An exact definition of a “hunting dog” can be hard to narrow down. Everyone knows what a hunting dog is, but not everyone has the same idea of what that dog does, because different hunters demand varying levels of performance from their canine partners.
A couch-potato pet that hunts only occasionally has entirely different nutritional needs than, say, a retriever owned by a waterfowl guide, a setter working for a shooting preserve or a coonhound or spaniel lucky enough to have an owner that is able to hunt several times each week.
Dr. Brian Zanghi earned his PhD in animal nutrition from the University of Kentucky and works for Nestlé Purina PetCare Company. He uses his two male black Labs for waterfowl hunting and hunt tests. Baxter is 16 years old, and Aspen is 16 months old. Zanghi said that, while nutritional needs of hard-working hunting dogs, which he refers to as “performance” dogs, vary with age, the basis for sound diet is high levels of fat and protein rather than carbohydrates.
“If you have a hard-working hunting dog, it is important to feed a performance food year-round, and not just prior or during hunting season,” Zanghi said. “It helps the body adapt to high exercise levels and increases athleticism. Performance diets provide elevated levels of protein and fat with reduced proportions of calories derived from carbohydrates to support increased caloric demand and elevated protein turnover. Fats are fuel for the body because dogs preferentially use fats for energy during physical activity. By feeding a food with a higher proportion of fat, you are metabolically priming the dog’s muscles for an improved level of performance and endurance.”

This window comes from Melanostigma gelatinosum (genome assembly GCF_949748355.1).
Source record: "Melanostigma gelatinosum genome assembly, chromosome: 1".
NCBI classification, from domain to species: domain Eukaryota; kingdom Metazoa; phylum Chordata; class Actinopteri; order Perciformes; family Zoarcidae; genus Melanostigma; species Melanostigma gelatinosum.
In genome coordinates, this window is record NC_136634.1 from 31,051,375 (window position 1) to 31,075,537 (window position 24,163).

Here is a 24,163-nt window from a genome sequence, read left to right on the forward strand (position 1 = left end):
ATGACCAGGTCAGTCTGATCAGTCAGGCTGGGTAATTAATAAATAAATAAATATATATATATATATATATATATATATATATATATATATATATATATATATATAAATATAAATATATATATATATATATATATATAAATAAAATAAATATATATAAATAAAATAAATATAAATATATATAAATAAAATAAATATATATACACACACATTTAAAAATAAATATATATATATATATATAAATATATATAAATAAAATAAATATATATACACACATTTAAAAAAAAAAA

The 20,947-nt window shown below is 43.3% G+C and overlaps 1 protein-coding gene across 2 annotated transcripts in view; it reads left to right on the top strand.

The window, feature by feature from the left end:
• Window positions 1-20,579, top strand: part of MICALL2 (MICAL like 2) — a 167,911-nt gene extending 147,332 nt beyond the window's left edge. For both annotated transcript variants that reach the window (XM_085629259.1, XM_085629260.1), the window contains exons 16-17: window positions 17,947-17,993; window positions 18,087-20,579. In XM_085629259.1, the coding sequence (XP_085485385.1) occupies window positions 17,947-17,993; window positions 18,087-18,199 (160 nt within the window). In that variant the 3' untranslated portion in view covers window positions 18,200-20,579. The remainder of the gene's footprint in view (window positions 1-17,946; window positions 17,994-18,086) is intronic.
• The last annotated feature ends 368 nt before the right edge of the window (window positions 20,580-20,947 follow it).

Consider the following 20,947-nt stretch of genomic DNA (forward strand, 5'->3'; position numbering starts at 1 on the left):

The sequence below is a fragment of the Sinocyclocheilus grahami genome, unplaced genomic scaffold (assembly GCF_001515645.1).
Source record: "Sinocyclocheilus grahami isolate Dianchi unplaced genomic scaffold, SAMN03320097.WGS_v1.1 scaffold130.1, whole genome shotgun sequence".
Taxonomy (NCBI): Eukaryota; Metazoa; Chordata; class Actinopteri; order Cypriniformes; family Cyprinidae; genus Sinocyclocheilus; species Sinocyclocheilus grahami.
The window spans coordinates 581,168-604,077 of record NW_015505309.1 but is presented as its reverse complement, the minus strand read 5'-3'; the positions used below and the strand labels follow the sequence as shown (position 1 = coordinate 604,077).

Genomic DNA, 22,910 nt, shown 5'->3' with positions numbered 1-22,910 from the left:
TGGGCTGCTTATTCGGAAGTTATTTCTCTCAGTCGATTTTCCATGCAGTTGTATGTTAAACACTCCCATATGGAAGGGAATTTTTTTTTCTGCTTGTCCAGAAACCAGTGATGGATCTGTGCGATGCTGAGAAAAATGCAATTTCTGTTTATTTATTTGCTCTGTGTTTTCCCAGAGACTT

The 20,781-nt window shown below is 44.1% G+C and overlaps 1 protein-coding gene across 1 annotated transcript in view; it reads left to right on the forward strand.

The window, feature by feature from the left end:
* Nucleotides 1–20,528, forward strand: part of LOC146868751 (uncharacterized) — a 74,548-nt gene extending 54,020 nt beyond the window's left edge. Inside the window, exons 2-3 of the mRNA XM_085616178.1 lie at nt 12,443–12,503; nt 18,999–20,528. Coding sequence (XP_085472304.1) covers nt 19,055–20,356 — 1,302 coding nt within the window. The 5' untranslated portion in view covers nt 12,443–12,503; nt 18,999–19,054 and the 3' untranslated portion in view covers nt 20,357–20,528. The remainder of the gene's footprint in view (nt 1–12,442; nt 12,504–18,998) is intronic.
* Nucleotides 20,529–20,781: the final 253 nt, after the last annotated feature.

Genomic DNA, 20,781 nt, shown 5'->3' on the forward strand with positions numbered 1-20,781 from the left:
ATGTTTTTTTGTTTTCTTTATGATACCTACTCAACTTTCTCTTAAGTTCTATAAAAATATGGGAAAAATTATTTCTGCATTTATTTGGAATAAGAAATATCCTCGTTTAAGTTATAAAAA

Carbohydrates in dog foods come from rice, potatoes and similar staples. However, the percentage is not on product labels because the industry method for determining the amount of carbohydrates relies on established formulas based on the amount of fat and protein as a percentage by weight. Each pound of food has a certain percentage of protein, fat, vitamins and minerals, fiber, carbohydrates and water. Labels show crude protein, crude fat, crude fiber, ash (calcium, phosphorus and other minerals), fiber and moisture, with the highest percentage listed first and the lowest, last.
Protein and fat derive primarily from chicken, beef and lamb. While lamb was once an alternative for dogs with skin or digestive sensitivities, that role is now filled by duck, venison and especially salmon or whitefish.
Performance foods labeled for puppies have 28 percent protein and 18 percent fat and, for large-breed puppies, which have lower metabolism, 28 percent protein and 16 percent fat. Foods for adult non-working dogs have 26 percent protein and 16 percent fat.
Adult performance foods for hard-working adults like Zanghi’s Aspen have 28 to 30 percent protein and 18 to 20 percent fat. Foods for older adult dogs like Baxter have lower-fat meats like turkey to lower protein to 25 percent protein and fat to 8 to 12 percent for maintaining optimum weight.
“Notice that adult performance foods have two fat and protein ranges,” Zanghi said. “The lower percentages are for dogs that are weekend warriors. The higher percentages are for dogs that hunt several times each week.”
Dogs do not self-regulate food intake because they evolved to eat everything in front of them. Therefore, owners should feed a specific amount once or twice daily and increase or decrease the amount according to activity level.